"Another Night" is a song by German group Real McCoy, released as the first single from their third studio albumAnother Night in mid-1993 in Germany and in 1994 in the rest of the world. It is one of their biggest hits, reaching number 18 in Germany, number three on the Billboard Hot 100 singles chart in the U.S. during the holiday season of 1994-1995, number two on the UK Singles Chart and number one on the Australian ARIA Chart. In the U.S., the single was certified Platinum by the RIAA, spent 40 weeks in the Top 40, and became the best-selling single by a German act in U.S. rock history. It was produced by the Berman Brothers and AxelFF (Axel Wernecke) at the Boogie Park Studios Hamburg. It was mixed by Andreas "Boogieman" Herbig.
In Billboard Magazine's Top 100 songs of the first 50 years of the Hot 100, "Another Night" was ranked at number 91. As a number three hit, it is the lowest ranked song to be listed on this chart. The song also brought the group the distinction of having the longest run at number three on the Billboard Hot 100 (11 non-consecutive weeks).
In the song, the female vocalist, Karin Kasar, longs to be with the anonymous individual she encounters every night in her dreams. Olaf Jeglitza backs up this notion as the man's voice in the woman's head, saying the things she wants to hear and promising to fulfill her desires. However, each dawn brings pain to the vocalist, as she realizes "when the night is gone, I'll be alone".
O-Jay is Real McCoy, the DJ of a pirate radio station which is powered by four men with handcycle-mounted generators. Patsy Petersen (lip-syncing Karin Kasar's vocals) is driving around town on her moped, mounting posters promoting McCoy's radio broadcasts while listening to the broadcast on a boombox. She is attracted to McCoy's voice and image, but has apparently never met him. As McCoy leaves his hidden studio after another night's broadcast, he walks by Petersen on her moped; recognizing him, she turns for a quick moment, and then rides on. This version was directed by Nigel Dick.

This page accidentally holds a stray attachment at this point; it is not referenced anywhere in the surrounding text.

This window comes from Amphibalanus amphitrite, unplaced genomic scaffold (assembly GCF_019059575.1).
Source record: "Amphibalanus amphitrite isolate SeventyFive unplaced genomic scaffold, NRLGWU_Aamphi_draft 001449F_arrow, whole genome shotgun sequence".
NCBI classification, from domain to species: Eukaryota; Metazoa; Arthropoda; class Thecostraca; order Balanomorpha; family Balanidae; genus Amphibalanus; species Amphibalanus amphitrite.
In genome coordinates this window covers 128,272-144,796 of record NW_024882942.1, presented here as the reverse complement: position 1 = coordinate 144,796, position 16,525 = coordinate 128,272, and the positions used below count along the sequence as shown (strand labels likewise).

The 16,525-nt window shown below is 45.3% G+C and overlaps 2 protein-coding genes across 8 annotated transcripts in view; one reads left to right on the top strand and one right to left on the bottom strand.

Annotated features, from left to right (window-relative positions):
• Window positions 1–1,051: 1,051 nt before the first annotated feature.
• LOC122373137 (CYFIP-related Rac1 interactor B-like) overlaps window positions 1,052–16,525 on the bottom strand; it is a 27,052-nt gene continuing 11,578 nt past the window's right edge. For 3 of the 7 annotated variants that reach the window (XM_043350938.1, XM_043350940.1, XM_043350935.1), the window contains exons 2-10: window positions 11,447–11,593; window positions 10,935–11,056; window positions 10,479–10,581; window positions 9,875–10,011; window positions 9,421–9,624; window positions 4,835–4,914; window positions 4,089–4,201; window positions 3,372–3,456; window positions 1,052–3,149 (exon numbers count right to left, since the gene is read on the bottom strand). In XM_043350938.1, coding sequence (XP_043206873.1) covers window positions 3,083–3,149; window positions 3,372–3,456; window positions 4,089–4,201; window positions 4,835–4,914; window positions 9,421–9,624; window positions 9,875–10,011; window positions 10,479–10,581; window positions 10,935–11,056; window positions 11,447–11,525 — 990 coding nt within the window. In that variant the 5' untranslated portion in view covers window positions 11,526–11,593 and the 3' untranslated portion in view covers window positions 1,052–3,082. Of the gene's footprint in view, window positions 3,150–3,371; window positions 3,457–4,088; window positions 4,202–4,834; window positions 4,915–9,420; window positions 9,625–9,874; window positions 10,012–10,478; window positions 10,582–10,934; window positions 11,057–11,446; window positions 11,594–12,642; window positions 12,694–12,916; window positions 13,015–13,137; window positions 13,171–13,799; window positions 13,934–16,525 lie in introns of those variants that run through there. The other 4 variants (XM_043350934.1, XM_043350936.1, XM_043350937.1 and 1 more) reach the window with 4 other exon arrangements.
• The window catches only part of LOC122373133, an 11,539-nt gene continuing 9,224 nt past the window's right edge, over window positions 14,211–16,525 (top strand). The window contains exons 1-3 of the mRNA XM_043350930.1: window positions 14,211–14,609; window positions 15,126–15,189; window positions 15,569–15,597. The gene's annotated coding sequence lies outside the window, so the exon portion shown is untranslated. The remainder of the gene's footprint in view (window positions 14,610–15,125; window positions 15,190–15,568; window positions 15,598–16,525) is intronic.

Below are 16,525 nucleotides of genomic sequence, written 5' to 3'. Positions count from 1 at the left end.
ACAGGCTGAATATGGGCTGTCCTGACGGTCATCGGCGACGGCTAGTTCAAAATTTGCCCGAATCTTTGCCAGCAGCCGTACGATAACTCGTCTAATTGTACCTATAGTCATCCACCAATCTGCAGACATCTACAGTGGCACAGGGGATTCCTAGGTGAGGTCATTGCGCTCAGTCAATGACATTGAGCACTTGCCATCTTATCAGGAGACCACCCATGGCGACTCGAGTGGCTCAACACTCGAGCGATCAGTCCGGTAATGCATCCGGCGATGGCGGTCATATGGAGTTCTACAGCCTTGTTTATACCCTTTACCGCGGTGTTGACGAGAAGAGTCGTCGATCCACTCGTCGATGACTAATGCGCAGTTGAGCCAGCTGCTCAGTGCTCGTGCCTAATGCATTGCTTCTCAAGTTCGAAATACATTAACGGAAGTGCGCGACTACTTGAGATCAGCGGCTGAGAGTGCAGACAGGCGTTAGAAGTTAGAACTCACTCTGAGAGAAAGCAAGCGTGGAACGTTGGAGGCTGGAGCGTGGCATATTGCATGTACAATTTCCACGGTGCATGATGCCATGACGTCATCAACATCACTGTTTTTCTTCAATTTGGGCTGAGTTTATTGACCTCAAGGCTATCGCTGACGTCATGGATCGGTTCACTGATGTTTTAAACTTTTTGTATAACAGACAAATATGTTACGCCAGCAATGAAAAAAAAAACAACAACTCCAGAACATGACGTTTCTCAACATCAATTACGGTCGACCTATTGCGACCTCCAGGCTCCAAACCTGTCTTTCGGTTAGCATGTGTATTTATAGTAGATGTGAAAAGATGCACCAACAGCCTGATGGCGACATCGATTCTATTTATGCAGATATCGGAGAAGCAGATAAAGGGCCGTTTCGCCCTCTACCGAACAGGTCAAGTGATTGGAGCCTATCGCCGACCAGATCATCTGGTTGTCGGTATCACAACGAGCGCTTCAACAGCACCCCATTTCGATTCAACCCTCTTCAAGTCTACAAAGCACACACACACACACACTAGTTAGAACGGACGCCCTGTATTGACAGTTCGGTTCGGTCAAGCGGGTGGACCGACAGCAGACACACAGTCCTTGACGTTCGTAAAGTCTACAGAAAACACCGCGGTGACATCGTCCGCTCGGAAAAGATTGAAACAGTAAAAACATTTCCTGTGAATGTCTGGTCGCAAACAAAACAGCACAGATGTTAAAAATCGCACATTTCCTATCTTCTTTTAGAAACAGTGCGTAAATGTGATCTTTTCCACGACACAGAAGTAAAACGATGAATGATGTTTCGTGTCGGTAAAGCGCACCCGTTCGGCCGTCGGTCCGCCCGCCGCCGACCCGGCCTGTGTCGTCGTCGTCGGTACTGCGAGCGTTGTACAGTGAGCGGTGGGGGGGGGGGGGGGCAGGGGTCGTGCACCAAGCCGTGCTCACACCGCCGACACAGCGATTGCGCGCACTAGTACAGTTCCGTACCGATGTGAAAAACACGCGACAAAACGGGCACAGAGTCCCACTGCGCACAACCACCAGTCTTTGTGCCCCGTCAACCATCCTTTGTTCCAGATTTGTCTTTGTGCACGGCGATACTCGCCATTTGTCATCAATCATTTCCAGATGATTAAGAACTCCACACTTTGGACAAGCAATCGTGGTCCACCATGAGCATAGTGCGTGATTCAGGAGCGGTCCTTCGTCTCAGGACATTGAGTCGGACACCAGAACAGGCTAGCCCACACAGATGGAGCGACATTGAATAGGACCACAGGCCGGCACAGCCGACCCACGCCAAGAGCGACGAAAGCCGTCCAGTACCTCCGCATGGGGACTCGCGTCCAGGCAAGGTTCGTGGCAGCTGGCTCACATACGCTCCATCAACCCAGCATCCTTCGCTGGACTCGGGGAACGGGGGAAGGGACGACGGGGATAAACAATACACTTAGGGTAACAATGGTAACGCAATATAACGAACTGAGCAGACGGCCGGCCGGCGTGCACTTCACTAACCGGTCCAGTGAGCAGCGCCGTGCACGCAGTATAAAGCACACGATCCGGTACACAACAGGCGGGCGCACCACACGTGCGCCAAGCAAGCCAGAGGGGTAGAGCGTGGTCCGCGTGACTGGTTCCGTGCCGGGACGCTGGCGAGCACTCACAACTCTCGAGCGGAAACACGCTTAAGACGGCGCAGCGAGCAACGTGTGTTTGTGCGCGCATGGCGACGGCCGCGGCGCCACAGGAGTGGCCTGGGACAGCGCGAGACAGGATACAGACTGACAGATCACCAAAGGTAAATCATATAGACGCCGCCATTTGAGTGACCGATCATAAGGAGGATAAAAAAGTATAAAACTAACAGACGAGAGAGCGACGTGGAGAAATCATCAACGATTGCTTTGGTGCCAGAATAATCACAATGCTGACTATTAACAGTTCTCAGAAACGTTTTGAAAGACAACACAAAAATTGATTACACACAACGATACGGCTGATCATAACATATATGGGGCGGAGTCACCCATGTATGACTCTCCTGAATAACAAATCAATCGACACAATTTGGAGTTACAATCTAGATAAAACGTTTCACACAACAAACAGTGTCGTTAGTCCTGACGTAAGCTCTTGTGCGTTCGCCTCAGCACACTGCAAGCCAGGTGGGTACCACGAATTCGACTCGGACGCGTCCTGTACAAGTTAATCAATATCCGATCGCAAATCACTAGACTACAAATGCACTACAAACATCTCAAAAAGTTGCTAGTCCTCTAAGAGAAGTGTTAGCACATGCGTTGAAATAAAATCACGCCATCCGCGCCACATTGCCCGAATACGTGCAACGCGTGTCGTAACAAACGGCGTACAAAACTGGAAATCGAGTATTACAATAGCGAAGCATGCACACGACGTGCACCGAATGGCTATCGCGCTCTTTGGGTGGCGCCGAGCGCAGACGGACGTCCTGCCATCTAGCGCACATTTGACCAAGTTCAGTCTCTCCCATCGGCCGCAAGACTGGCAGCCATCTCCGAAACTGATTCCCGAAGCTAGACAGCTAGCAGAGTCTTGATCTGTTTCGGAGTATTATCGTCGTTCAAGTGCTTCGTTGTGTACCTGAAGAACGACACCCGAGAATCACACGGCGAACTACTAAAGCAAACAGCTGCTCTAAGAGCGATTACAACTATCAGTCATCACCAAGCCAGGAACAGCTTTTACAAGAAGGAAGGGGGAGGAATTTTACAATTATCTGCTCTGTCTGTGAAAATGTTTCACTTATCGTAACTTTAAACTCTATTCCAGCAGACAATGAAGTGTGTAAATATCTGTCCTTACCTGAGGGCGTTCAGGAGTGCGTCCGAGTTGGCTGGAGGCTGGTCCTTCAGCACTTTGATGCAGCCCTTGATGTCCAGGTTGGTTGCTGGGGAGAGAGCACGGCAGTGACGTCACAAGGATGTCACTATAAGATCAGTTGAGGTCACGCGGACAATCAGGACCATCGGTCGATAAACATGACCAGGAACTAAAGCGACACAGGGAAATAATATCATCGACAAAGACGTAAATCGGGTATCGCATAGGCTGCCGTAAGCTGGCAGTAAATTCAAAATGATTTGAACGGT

This version features two automatons - one male, one female - with an appearance inspired by the film Metropolis. They are communicating with each other by videophone; their conversation is intercut with dance sequences from black-and-white movies of the 1920s and 1930s, as well as color snippets of O-Jay and Petersen performing. The automatons are also able to view each other directly, the male with a binocular headset and the female with a telescope. As the song progresses, the stiff movements of the automatons become more fluid and dance-like. At the end of the video, the two automatons meet, dance, and walk away together, arm in arm.